ORANGE VILLAGE, Ohio -- Chris Ramsay, a K9 specialist and owner of Shaker Hound Academy, can be found most Saturdays and every other Tuesday helping dogs and their owners on his own time.
Ramsay runs pack walks in both Shaker Heights and at Pinecrest. The walks are free to dogs and their owners, and the goal is to help pups be polite and deal with people, dogs and noises in public spaces.
"It's a public service," he said Tuesday, before an event at Pinecrest. "I think people the more they own a dog, great, they can have them in the house, that's fine. But what do we do in the neighborhood. What do we do in a public space. That's what this is for."
Ramsay started Shaker Hound Academy about 13 years ago after adopting a dog. He said he bought books and DVDs and figured out how he wanted to train it. Neighbors noticed how well-behaved his dog was and asked for help with their own pets. Word quickly spread.
"After a year or two I just got so busy I quit my job and focused on dog training," he said.
He's conducted the pack walks in Shaker Heights the past three years and just started a pack walk at Pinecrest this summer that was so popular, it's been extended through September.
The walks are non-contact socialization events, he said. For example, at Pinecrest, the dogs may walk together sometimes side by side, single file or figure 8 during the walks. In certain spots, the group will stop to relax and settle down.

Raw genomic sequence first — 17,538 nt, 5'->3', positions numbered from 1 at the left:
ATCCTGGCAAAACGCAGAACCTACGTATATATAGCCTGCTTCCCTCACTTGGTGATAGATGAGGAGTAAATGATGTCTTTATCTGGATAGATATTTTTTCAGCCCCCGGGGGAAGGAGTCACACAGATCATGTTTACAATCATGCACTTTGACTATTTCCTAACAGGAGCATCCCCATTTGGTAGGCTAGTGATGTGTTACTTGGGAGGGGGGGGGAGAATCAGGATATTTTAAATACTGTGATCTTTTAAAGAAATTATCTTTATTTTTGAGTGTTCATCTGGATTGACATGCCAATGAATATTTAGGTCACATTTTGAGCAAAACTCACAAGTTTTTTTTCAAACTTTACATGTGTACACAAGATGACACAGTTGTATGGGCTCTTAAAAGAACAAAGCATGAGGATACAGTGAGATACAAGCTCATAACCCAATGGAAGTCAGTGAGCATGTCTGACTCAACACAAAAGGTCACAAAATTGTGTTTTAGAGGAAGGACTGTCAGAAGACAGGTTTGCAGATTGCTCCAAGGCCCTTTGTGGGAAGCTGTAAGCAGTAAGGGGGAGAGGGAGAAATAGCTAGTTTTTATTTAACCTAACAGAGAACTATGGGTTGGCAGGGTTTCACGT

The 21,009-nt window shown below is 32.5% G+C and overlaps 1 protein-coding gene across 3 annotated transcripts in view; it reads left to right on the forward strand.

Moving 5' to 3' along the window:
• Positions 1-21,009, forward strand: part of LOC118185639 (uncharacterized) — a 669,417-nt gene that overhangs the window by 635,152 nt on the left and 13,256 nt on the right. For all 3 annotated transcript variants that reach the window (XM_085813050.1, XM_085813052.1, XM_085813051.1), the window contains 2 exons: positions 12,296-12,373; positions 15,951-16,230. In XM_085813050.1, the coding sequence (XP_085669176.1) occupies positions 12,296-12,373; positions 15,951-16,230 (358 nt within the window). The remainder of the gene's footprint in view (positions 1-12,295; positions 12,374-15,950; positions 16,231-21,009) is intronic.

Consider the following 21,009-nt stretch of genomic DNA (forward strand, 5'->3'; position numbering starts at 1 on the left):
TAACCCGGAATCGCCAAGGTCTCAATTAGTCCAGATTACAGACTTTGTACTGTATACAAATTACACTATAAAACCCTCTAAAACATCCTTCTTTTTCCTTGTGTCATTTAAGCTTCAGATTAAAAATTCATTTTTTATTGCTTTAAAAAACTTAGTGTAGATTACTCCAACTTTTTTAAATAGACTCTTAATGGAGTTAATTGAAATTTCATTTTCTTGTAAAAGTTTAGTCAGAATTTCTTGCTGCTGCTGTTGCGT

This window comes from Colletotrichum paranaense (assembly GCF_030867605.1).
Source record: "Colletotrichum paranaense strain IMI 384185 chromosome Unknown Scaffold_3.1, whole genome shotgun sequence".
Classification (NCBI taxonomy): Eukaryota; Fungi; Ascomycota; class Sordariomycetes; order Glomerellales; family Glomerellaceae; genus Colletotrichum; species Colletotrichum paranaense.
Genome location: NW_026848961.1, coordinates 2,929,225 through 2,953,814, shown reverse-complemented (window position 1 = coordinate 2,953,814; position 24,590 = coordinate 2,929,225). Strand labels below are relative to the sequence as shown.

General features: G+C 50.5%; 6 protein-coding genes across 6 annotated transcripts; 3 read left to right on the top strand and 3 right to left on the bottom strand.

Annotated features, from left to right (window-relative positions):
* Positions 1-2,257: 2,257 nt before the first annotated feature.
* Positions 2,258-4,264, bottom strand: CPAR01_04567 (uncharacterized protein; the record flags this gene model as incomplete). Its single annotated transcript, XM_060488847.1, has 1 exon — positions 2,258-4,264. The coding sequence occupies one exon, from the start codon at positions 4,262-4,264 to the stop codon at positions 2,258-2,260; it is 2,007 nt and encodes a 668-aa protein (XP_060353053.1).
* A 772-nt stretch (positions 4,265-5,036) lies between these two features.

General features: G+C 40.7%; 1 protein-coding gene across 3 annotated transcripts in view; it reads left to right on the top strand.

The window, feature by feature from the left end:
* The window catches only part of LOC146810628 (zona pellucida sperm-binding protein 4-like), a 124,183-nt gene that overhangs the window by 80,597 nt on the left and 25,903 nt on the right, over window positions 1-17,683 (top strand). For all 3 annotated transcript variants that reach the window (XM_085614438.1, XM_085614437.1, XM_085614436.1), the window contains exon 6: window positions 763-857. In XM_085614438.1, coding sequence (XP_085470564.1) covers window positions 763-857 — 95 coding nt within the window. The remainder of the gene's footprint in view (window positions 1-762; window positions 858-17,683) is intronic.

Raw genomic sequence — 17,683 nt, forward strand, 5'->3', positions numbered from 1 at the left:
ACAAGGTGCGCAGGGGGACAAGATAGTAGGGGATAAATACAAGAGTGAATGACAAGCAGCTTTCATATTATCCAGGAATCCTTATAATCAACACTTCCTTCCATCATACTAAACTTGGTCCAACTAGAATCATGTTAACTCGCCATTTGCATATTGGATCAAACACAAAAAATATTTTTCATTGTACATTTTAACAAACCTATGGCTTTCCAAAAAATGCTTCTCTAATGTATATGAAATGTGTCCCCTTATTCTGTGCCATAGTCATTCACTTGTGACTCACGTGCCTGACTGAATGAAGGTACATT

"It's them learning to focus on their handler and to not interact with people unless they're told to," he said. "This is a big thing for public space work. Just to keep them polite. It's nice and intimate, a dozen or two dogs before the place opens."
The Shaker Heights walks at Horseshoe Lake are a lot larger with between 60 and 90 dogs each session with many more distractions with people and animals.
He emphasized that if dogs have behavioral or social issues, that doesn't mean they can't participate.
"This is not going to be two dozen perfectly behaved dogs," he said. "These are going to be dogs that have issues -- that bark, that pull, what have you. This is what this is meant for; a practice not as a showing off as a parade of dogs."
One of the dogs that attended Tuesday's pack walk at Pinecrest is named Buddy. He was found zipped in a duffel bag in a dumpster in West Virginia. His owner, Judi Fishman, said he had a lot of issues from the trauma, including being afraid of loud noises like a dumpster being emptied.
She hired Chris to help her, and attends most of the pack walks with Buddy.
"He had a hard time meeting other dogs," she said. "This past winter, he met all the other dogs without being Mr. Grumpy pants. He really helped me learn how to train the dog so he feels more comfortable."
The schedule for the walks is as follows:
- Every Saturday at Horseshoe Lake, beginning at 9 a.m. at the historical marker on South Park Boulevard.
- Sept. 10 and Sept. 24 starting at 9 a.m. at Central Park in Pinecrest.
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